Mosley commented: "At the beginning of my writing career I was fortunate enough to be awarded the CWA's New Blood Dagger, otherwise called the John Creasey Award. That was the highest point of my experience as a first book author. Since then, I have picked up other honors along the way but the only award that comes near the Diamond Dagger is the MWA's Grand Master nod. These two together make the apex of a career that I never expected."

Celia Killen, Mosley's editor at Weidenfeld & Nicolson, called Mosley "a master storyteller and a true icon of crime writing. His career has been characterized not only by creative excellence, but by significant contribution to the publishing landscape, notably establishing the Publishing Certificate Program to encourage diversity in all levels of the industry.... We are incredibly proud to publish Walter and thrilled that his brilliant work is being recognised with this year's CWA Diamond Dagger."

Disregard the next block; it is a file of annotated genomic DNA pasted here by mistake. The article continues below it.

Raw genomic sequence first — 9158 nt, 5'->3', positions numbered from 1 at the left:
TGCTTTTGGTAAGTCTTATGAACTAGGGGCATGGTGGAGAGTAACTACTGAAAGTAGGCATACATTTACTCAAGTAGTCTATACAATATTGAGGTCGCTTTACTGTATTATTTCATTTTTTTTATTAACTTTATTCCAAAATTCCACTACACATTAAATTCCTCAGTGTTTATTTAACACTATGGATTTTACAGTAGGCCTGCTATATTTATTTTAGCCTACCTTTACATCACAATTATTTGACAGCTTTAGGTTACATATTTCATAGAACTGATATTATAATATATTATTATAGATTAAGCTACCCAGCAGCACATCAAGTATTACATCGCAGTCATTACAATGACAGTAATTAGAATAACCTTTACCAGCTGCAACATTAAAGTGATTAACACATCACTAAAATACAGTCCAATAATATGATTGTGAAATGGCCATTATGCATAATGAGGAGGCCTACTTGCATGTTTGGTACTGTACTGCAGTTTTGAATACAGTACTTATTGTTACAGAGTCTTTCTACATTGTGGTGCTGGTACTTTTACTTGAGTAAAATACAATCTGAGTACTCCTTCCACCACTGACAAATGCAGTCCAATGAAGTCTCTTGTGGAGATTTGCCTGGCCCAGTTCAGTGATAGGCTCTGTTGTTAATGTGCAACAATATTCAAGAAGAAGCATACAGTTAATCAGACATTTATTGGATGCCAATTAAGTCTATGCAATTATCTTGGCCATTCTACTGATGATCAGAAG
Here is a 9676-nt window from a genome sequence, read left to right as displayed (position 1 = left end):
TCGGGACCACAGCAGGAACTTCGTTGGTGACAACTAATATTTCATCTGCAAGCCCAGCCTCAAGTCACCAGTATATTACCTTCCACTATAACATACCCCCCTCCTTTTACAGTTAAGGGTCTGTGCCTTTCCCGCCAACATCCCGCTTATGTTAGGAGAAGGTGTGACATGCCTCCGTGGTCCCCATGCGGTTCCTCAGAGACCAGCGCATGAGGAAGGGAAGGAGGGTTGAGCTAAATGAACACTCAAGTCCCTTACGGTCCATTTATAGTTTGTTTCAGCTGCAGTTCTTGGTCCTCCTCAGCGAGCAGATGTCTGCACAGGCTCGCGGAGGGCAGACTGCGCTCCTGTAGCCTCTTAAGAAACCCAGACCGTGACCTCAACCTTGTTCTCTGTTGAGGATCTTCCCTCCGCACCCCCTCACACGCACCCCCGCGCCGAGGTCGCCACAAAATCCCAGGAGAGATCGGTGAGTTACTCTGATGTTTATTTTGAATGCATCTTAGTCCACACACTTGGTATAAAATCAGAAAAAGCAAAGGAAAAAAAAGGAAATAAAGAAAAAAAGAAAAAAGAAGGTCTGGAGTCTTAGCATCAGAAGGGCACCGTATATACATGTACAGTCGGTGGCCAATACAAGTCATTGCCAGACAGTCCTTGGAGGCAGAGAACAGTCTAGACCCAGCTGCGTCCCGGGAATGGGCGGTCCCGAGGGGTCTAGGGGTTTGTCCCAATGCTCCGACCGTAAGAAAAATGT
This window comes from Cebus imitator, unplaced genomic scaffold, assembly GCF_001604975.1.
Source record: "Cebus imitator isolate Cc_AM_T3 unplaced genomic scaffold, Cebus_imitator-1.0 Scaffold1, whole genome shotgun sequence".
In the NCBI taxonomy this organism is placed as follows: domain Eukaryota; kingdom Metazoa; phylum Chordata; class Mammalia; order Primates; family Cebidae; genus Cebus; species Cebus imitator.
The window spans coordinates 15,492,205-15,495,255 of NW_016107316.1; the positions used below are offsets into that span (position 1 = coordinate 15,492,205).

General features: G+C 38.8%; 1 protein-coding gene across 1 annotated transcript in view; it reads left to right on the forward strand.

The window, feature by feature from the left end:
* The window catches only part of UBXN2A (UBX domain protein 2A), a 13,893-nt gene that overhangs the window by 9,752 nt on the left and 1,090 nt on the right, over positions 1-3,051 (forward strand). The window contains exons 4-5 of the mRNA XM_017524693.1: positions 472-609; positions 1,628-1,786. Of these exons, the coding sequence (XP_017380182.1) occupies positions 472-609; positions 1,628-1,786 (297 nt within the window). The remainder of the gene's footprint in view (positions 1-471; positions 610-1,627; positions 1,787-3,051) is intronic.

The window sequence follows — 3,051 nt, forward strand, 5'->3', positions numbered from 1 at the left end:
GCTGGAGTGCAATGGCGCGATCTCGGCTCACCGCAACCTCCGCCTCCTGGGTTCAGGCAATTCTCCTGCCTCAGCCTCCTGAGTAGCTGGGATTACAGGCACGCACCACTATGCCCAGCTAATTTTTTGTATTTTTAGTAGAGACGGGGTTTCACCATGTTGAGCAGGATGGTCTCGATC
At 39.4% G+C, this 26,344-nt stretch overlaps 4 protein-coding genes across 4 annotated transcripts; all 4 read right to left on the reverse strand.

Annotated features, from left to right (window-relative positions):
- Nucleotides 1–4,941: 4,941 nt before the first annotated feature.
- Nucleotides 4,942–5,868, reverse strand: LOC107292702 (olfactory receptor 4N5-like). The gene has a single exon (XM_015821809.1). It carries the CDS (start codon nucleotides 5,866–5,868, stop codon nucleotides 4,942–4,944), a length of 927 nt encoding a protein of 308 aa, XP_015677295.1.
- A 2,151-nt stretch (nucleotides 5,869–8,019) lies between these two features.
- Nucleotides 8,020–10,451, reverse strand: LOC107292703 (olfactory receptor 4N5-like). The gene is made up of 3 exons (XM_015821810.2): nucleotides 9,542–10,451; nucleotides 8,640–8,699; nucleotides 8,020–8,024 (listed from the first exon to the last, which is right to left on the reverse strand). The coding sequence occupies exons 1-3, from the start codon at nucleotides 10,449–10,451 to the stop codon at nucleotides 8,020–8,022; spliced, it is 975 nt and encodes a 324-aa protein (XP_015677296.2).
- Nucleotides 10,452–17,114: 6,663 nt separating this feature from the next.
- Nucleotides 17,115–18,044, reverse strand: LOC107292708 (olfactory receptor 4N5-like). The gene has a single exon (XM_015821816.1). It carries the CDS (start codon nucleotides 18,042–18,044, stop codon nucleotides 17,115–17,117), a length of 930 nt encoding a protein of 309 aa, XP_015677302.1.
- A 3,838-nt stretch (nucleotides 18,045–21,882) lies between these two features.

Attainment: New Titles Out Next Week

Selected new titles appearing next Tuesday, February 14:

The Cliff's Edge: A Novel by Charles Todd (Morrow, $30, 9780063039940) is the 13th mystery with former World War I battlefield nurse Bess Crawford.

The Sun Walks Down: A Novel by Fiona McFarlane (Farrar, Straus and Giroux, $28, 9780374606237) takes place in the Australian outback in 1883, where a young boy goes missing.

Lying Beside You by Michael Robotham (Scribner, $27.99, 9781982166489) is the third thriller with psychologist Cyrus Haven.

The Shamshine Blind: A Novel by Paz Pardo (Atria, $28, 9781982185329) is a sci-fi detective story in which emotions have been weaponized.

Shielded: How the Police Became Untouchable by Joanna Schwartz (Viking, $30, 9780593299364) explores how police in the U.S. avoid accountability for misconduct.

Palo Alto: A History of California, Capitalism, and the World by Malcolm Harris (Little, Brown, $36, 9780316592031) gives a global history of Silicon Valley.

Kitchen Passport: Feed Your Wanderlust with 85 Recipes from a Traveling Foodie by Arseny Knaifel (Alpha, $32, 9780744066098) is by a YouTube culinary creator.